Slowing down has been interpreted by many communities as doing what we’re doing but at a slower speed—that is, literally slowing down the pace of who we are. I had a German brother write to me and say that “Slowing down in vocation isn’t working because my bosses are still on my neck.” I responded by saying, “Slowing down is not a function of speed. It is a function of awareness, and I don’t want to make awareness a mental construct. It’s a function of presence.” So, when I invite slowing down, I invite us to research and to perform research into the ancestral tentacularities that precede us. I’m asking us to touch our bodies, and touch our colonial bubbles. I’m asking us to listen, to witness, to ‘with-ness’; to be with land, and community, and ancestor, and progeny, and children in a way that isn’t instrumental. Activism is increasingly instrumental, meaning it’s a form of power that is tied to the logic and algorithm of the status quo. This makes activism, even in the search for justice, a creature of the status quo, which renders hope and justice, as ironic as that sounds, a creature of the things we’re trying to leave behind. To slow down is to hack the machine, like we’re taking on other forms of body that allow us to penetrate into different kinds of realities—other worlds.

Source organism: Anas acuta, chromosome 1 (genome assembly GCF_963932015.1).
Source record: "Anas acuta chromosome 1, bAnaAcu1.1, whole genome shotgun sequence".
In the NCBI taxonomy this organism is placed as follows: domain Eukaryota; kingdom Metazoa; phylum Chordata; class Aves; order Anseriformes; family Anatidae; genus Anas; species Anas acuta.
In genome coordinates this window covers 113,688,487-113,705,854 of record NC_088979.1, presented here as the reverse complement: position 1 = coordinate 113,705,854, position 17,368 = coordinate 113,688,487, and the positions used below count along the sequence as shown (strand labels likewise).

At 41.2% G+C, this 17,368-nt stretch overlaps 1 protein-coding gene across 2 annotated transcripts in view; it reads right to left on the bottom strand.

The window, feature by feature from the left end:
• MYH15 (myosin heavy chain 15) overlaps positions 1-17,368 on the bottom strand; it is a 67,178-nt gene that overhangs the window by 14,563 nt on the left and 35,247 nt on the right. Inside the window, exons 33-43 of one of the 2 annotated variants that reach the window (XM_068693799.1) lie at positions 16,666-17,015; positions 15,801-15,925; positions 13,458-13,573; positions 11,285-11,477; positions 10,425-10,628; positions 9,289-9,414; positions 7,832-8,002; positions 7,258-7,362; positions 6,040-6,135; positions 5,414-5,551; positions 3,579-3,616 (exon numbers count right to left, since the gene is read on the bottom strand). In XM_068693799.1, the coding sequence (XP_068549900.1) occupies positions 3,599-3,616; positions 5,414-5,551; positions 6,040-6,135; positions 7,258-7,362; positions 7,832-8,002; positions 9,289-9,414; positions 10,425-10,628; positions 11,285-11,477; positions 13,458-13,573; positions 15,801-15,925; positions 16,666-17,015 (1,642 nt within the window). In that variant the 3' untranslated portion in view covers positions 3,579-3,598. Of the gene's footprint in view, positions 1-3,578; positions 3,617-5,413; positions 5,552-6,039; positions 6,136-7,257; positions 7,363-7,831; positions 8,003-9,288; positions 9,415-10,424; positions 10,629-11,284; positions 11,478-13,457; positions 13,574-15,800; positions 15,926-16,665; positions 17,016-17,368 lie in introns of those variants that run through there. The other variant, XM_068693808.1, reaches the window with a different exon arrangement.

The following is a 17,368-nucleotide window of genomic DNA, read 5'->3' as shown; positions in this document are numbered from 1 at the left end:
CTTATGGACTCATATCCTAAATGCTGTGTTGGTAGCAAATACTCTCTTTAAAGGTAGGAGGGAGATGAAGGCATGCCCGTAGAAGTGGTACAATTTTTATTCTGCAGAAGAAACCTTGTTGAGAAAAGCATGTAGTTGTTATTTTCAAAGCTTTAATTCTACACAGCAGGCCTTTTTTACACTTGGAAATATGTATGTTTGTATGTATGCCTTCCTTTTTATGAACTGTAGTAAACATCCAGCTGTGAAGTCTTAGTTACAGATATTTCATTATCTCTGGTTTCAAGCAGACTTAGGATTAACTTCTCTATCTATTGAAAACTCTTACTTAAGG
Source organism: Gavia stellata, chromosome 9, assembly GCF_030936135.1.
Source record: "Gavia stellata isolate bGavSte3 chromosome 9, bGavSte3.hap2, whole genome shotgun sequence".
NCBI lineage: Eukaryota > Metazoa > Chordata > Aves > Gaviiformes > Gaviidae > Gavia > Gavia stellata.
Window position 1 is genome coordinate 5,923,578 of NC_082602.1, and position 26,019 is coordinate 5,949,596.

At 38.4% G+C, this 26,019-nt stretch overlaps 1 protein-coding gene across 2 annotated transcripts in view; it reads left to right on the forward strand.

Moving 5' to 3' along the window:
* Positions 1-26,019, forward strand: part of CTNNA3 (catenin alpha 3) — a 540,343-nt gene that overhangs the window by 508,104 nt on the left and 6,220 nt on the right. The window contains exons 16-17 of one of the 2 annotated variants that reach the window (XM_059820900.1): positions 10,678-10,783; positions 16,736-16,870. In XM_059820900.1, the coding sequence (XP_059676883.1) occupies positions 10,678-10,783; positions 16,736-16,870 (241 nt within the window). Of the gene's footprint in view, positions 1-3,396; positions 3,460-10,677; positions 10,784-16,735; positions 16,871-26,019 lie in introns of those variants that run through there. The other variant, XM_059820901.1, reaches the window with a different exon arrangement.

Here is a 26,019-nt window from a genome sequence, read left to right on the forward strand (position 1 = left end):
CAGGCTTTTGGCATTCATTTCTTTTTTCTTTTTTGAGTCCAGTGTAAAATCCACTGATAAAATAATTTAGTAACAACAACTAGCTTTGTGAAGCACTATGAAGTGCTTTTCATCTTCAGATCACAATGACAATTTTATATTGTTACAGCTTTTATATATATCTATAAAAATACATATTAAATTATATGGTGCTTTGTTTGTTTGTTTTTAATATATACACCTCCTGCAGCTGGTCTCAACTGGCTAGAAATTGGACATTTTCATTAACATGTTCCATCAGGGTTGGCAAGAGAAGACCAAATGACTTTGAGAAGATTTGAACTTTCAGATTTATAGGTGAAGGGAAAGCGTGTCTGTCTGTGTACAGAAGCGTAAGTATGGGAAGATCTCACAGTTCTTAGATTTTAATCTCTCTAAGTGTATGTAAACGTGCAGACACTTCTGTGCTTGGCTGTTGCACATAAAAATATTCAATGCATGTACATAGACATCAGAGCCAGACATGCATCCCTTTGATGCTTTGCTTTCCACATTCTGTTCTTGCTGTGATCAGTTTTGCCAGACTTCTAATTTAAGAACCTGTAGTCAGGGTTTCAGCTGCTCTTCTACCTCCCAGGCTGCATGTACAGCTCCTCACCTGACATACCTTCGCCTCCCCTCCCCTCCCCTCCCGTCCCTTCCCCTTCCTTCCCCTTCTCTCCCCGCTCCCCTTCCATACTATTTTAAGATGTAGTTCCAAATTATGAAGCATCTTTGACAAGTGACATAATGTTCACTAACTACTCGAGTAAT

No end, no middle, no beginning, no start, no stop, no progression, neither backwards not forward, only a stream that flows into another stream, an open sea.